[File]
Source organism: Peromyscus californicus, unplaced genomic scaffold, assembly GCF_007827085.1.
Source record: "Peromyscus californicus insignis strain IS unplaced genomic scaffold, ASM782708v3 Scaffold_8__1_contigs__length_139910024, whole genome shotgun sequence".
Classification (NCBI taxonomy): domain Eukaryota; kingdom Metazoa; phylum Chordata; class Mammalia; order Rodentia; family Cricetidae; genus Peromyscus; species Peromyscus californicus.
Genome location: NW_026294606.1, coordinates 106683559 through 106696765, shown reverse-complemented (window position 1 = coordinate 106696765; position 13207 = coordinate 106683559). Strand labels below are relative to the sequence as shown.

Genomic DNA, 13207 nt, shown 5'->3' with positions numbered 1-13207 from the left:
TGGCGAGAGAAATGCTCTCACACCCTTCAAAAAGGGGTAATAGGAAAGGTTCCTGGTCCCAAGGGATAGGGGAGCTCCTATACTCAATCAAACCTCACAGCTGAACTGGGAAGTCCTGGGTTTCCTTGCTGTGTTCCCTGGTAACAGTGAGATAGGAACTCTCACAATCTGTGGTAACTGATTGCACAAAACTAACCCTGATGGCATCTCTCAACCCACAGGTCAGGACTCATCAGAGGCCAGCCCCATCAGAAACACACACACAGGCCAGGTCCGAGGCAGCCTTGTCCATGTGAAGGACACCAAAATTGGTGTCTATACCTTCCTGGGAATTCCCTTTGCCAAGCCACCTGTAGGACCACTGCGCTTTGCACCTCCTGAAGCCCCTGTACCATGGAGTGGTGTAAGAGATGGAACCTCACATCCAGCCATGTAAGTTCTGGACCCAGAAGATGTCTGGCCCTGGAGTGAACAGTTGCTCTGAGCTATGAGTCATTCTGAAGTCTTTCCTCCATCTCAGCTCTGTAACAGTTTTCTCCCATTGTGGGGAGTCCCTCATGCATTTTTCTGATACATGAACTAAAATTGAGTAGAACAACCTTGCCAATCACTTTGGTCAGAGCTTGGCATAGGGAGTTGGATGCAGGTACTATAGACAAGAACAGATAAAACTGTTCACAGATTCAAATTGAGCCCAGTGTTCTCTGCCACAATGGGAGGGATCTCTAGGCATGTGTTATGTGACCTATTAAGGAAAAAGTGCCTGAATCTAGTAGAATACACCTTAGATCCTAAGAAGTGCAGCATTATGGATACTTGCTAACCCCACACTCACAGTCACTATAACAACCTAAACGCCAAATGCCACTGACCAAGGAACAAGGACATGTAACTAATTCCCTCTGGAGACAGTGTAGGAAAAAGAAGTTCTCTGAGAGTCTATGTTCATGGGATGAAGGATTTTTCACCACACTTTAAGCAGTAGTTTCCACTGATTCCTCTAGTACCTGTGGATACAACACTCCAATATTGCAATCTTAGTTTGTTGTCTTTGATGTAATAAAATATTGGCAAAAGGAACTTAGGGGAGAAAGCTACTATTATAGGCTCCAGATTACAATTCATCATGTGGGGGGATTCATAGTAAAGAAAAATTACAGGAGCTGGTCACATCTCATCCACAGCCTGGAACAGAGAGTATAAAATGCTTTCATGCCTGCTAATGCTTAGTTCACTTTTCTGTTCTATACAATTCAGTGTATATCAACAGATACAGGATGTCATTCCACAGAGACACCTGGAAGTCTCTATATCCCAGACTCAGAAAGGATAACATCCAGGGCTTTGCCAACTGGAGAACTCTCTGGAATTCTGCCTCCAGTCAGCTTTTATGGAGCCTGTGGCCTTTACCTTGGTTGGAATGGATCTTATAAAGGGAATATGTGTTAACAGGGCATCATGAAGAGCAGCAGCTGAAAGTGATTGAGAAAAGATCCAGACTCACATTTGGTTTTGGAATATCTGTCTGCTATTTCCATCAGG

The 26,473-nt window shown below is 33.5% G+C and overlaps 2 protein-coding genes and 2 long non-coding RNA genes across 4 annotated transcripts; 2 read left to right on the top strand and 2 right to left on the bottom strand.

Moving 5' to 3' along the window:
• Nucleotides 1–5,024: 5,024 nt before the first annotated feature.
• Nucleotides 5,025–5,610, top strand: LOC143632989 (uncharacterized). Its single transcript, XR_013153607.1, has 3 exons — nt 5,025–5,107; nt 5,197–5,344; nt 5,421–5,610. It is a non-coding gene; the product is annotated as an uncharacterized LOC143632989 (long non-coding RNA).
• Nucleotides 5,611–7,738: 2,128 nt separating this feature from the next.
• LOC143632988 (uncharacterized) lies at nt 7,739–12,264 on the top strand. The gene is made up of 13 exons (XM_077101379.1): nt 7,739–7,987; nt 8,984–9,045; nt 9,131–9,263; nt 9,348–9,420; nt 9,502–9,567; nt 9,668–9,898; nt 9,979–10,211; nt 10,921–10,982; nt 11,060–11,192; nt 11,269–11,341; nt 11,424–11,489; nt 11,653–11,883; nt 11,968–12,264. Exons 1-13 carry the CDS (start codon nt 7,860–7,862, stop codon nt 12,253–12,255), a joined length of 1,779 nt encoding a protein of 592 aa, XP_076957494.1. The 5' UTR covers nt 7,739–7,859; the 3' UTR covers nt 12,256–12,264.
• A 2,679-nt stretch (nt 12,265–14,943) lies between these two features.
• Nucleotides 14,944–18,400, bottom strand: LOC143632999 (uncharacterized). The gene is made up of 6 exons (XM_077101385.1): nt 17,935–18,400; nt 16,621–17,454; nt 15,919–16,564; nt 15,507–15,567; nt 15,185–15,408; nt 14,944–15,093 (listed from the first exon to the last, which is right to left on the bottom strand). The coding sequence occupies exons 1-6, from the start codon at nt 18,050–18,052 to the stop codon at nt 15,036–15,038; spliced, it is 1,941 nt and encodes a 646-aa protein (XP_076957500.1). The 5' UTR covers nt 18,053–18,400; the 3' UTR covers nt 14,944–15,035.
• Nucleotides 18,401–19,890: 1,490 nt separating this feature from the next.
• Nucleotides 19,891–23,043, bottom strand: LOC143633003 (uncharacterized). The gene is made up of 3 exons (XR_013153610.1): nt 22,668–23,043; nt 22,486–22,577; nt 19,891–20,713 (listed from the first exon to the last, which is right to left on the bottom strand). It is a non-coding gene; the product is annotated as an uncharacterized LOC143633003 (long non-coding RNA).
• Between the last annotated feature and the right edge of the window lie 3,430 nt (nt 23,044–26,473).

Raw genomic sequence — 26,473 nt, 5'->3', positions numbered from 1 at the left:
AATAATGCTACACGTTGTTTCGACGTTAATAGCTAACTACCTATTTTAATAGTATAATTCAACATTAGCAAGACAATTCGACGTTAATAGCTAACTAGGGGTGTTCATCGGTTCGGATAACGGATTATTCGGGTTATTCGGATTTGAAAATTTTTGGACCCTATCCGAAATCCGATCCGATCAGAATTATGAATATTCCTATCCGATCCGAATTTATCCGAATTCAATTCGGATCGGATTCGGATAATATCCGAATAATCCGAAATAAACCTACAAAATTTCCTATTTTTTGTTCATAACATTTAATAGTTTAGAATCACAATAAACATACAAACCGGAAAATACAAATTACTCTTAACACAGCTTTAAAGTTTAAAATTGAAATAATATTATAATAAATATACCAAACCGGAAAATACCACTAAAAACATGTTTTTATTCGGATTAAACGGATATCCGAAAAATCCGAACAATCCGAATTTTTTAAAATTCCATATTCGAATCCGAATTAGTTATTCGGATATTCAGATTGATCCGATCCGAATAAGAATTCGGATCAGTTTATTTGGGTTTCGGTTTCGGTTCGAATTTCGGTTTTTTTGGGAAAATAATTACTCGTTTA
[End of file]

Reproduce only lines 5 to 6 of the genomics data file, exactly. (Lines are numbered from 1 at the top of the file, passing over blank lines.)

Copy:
Genomic DNA, 13207 nt, shown 5'->3' with positions numbered 1-13207 from the left:
TGGCGAGAGAAATGCTCTCACACCCTTCAAAAAGGGGTAATAGGAAAGGTTCCTGGTCCCAAGGGATAGGGGAGCTCCTATACTCAATCAAACCTCACAGCTGAACTGGGAAGTCCTGGGTTTCCTTGCTGTGTTCCCTGGTAACAGTGAGATAGGAACTCTCACAATCTGTGGTAACTGATTGCACAAAACTAACCCTGATGGCATCTCTCAACCCACAGGTCAGGACTCATCAGAGGCCAGCCCCATCAGAAACACACACACAGGCCAGGTCCGAGGCAGCCTTGTCCATGTGAAGGACACCAAAATTGGTGTCTATACCTTCCTGGGAATTCCCTTTGCCAAGCCACCTGTAGGACCACTGCGCTTTGCACCTCCTGAAGCCCCTGTACCATGGAGTGGTGTAAGAGATGGAACCTCACATCCAGCCATGTAAGTTCTGGACCCAGAAGATGTCTGGCCCTGGAGTGAACAGTTGCTCTGAGCTATGAGTCATTCTGAAGTCTTTCCTCCATCTCAGCTCTGTAACAGTTTTCTCCCATTGTGGGGAGTCCCTCATGCATTTTTCTGATACATGAACTAAAATTGAGTAGAACAACCTTGCCAATCACTTTGGTCAGAGCTTGGCATAGGGAGTTGGATGCAGGTACTATAGACAAGAACAGATAAAACTGTTCACAGATTCAAATTGAGCCCAGTGTTCTCTGCCACAATGGGAGGGATCTCTAGGCATGTGTTATGTGACCTATTAAGGAAAAAGTGCCTGAATCTAGTAGAATACACCTTAGATCCTAAGAAGTGCAGCATTATGGATACTTGCTAACCCCACACTCACAGTCACTATAACAACCTAAACGCCAAATGCCACTGACCAAGGAACAAGGACATGTAACTAATTCCCTCTGGAGACAGTGTAGGAAAAAGAAGTTCTCTGAGAGTCTATGTTCATGGGATGAAGGATTTTTCACCACACTTTAAGCAGTAGTTTCCACTGATTCCTCTAGTACCTGTGGATACAACACTCCAATATTGCAATCTTAGTTTGTTGTCTTTGATGTAATAAAATATTGGCAAAAGGAACTTAGGGGAGAAAGCTACTATTATAGGCTCCAGATTACAATTCATCATGTGGGGGGATTCATAGTAAAGAAAAATTACAGGAGCTGGTCACATCTCATCCACAGCCTGGAACAGAGAGTATAAAATGCTTTCATGCCTGCTAATGCTTAGTTCACTTTTCTGTTCTATACAATTCAGTGTATATCAACAGATACAGGATGTCATTCCACAGAGACACCTGGAAGTCTCTATATCCCAGACTCAGAAAGGATAACATCCAGGGCTTTGCCAACTGGAGAACTCTCTGGAATTCTGCCTCCAGTCAGCTTTTATGGAGCCTGTGGCCTTTACCTTGGTTGGAATGGATCTTATAAAGGGAATATGTGTTAACAGGGCATCATGAAGAGCAGCAGCTGAAAGTGATTGAGAAAAGATCCAGACTCACATTTGGTTTTGGAATATCTGTCTGCTATTTCCATCAGG